Fantastic-feeling steering wheel.

Moving on to the parts you can’t see so easily, the under-the-skin changes have been comprehensive. This new 911 is both lighter and more fuel efficient than the previous 997 series. How? Aluminium for a start.  This lighter metal is now responsible for the floor, roof, doors and all sheetmetal forward of the windscreen; that’s forty-five percent of the whole car.

Engine choices are either the base 3.4 litre of the Carrera model or, for deeper pockets, the 3.8 litre Carrera S model. Each engine offers start/stop technology (automatically shuts down the engine at traffic lights and restarts again when you’re ready to move off), which is said to offer an improvement in fuel economy of 1.5 miles per gallon. Each engine is direct-injection meaning only the precise quantity of fuel is injected into each of the six cylinders, saving on waste.

There’s also a de-coupling system on the semi-automatic double clutch gearbox or, in Porsche speak, PDK (Porsche Doppelkupplung – it could only be German), which de-couples the engine from its drive allowing it to effectively idle when going downhill, for example. This further improves economy by 2.5 miles per gallon.

The other big news is that if you choose the manual version it comes with, count-them, seven, yes seven forward gears, a world-first. The seventh gear is effectively a motorway cruising gear, the higher the gear, the lower the engine (not car) speed, further saving on petrol consumption.

All of these factors combined give the 911 unheard of fuel consumption figures in the sports car market, 34.4 miles per gallon and 194 grams per km of CO2 for the Carrera. Even the bigger engine Carrera S is impressive at 32.4 and 205, respectively.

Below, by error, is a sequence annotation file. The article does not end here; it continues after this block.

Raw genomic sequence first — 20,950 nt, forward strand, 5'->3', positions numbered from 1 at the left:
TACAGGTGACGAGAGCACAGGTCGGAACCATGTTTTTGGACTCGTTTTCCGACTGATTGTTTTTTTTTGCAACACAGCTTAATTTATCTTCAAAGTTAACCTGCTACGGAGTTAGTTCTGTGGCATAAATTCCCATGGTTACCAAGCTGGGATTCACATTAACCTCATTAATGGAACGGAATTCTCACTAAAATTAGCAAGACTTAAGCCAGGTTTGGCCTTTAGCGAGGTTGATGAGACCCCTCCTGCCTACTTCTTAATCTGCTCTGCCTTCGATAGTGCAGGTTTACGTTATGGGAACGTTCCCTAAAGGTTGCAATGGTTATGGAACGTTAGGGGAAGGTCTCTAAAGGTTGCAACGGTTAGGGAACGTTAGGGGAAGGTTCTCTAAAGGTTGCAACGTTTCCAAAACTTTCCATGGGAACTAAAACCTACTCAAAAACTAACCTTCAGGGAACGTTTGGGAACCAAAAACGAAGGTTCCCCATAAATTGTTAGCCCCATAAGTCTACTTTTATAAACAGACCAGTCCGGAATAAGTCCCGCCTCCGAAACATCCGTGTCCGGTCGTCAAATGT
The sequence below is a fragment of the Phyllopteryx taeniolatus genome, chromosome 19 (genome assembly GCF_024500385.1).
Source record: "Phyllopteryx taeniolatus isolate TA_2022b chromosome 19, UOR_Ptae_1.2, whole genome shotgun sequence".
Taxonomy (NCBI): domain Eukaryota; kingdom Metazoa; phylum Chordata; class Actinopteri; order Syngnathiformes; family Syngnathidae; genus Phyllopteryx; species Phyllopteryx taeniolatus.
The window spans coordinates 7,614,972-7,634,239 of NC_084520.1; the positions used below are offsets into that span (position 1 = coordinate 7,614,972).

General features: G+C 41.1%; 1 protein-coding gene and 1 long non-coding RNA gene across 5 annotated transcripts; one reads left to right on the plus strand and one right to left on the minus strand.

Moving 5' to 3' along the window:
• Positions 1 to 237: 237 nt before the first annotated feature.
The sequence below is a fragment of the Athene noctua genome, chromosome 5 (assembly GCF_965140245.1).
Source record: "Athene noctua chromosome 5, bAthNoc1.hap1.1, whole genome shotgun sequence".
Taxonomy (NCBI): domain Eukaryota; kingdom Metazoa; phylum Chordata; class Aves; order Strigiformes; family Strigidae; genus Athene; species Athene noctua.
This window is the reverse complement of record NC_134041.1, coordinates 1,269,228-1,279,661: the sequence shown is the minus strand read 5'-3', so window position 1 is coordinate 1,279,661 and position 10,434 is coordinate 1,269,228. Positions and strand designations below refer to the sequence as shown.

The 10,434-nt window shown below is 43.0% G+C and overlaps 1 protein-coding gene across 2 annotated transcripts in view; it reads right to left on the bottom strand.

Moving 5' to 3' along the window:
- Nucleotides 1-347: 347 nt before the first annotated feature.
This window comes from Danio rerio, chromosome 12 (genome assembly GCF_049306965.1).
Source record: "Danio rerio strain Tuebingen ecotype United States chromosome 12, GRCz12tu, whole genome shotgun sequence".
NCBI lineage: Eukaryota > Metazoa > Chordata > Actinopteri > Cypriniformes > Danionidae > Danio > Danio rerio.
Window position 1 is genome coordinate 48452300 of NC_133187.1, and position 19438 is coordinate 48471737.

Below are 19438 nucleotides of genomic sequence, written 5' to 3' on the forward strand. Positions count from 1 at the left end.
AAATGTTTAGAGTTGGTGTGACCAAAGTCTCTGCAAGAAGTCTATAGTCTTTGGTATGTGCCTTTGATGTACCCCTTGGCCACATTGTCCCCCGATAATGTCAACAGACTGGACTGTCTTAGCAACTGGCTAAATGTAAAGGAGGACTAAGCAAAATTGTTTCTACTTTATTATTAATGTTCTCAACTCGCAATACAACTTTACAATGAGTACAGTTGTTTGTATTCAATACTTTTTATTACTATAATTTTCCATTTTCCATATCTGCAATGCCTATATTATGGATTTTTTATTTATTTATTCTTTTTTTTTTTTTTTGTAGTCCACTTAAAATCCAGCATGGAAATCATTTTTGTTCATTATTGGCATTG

Oh, what an austere world we now live in when Porsche fill their press kit with information on fuel economy improvements rather than performance figures!

So, in a bid to restore normality, the base Carrera model offers 350 horsepower and can do the 0-60 mph dash in 4.5 seconds. The Carrera S offers 400 horsepower and cracks 60 in half a second less. These may be more environmentally friendly cars but they’re very quick about it!

In other news, the 911 features a (heaven-forbid) switch to electric power steering, something derided by enthusiasts for destroying the ‘steering-feel’ in a sports car. I am glad to report though that the legendary Porsche magic steering quality remains. So, if you are a Porsche enthusiast, you can sleep easy tonight; all is as it should be.

In summary, the new 911 is quicker and more fuel efficient than its predecessor,  it’s the best looking 911, I believe, and, to cap it all off, it now comes with an interior that’s as special as the car itself. What’s not to like?! Oh yes, the price!  The range starts at £71,449 for the base Carrera rising to £81,242 for the Carrera S. A word of warning though, Porsche has a long list of mouth-watering options for each model that can easily add another £20,000 to the list price so choose with care. You have been warned.

If you have any questions about the new 911, please contact me and I will be happy to answer your queries and coach you towards your new Porsche.